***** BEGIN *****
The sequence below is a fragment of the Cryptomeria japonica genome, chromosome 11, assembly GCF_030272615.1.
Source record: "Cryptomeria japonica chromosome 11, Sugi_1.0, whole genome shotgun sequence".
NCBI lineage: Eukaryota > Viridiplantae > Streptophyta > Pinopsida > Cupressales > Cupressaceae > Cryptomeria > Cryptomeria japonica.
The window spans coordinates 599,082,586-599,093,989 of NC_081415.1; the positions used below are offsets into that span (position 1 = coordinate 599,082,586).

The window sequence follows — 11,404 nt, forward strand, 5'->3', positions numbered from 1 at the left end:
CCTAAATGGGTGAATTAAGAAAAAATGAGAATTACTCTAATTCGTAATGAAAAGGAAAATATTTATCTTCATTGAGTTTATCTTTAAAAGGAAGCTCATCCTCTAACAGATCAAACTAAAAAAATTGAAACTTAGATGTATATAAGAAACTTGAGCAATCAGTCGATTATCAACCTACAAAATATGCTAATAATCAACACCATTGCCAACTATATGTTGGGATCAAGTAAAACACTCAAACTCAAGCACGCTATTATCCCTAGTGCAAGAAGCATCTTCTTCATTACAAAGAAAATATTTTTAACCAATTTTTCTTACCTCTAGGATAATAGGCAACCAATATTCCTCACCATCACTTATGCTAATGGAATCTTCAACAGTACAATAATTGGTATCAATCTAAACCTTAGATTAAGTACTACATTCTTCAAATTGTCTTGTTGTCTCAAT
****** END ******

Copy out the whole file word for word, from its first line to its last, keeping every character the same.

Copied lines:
The sequence below is a fragment of the Cryptomeria japonica genome, chromosome 11, assembly GCF_030272615.1.
Source record: "Cryptomeria japonica chromosome 11, Sugi_1.0, whole genome shotgun sequence".
NCBI lineage: Eukaryota > Viridiplantae > Streptophyta > Pinopsida > Cupressales > Cupressaceae > Cryptomeria > Cryptomeria japonica.
The window spans coordinates 599,082,586-599,093,989 of NC_081415.1; the positions used below are offsets into that span (position 1 = coordinate 599,082,586).

The window sequence follows — 11,404 nt, forward strand, 5'->3', positions numbered from 1 at the left end:
CCTAAATGGGTGAATTAAGAAAAAATGAGAATTACTCTAATTCGTAATGAAAAGGAAAATATTTATCTTCATTGAGTTTATCTTTAAAAGGAAGCTCATCCTCTAACAGATCAAACTAAAAAAATTGAAACTTAGATGTATATAAGAAACTTGAGCAATCAGTCGATTATCAACCTACAAAATATGCTAATAATCAACACCATTGCCAACTATATGTTGGGATCAAGTAAAACACTCAAACTCAAGCACGCTATTATCCCTAGTGCAAGAAGCATCTTCTTCATTACAAAGAAAATATTTTTAACCAATTTTTCTTACCTCTAGGATAATAGGCAACCAATATTCCTCACCATCACTTATGCTAATGGAATCTTCAACAGTACAATAATTGGTATCAATCTAAACCTTAGATTAAGTACTACATTCTTCAAATTGTCTTGTTGTCTCAAT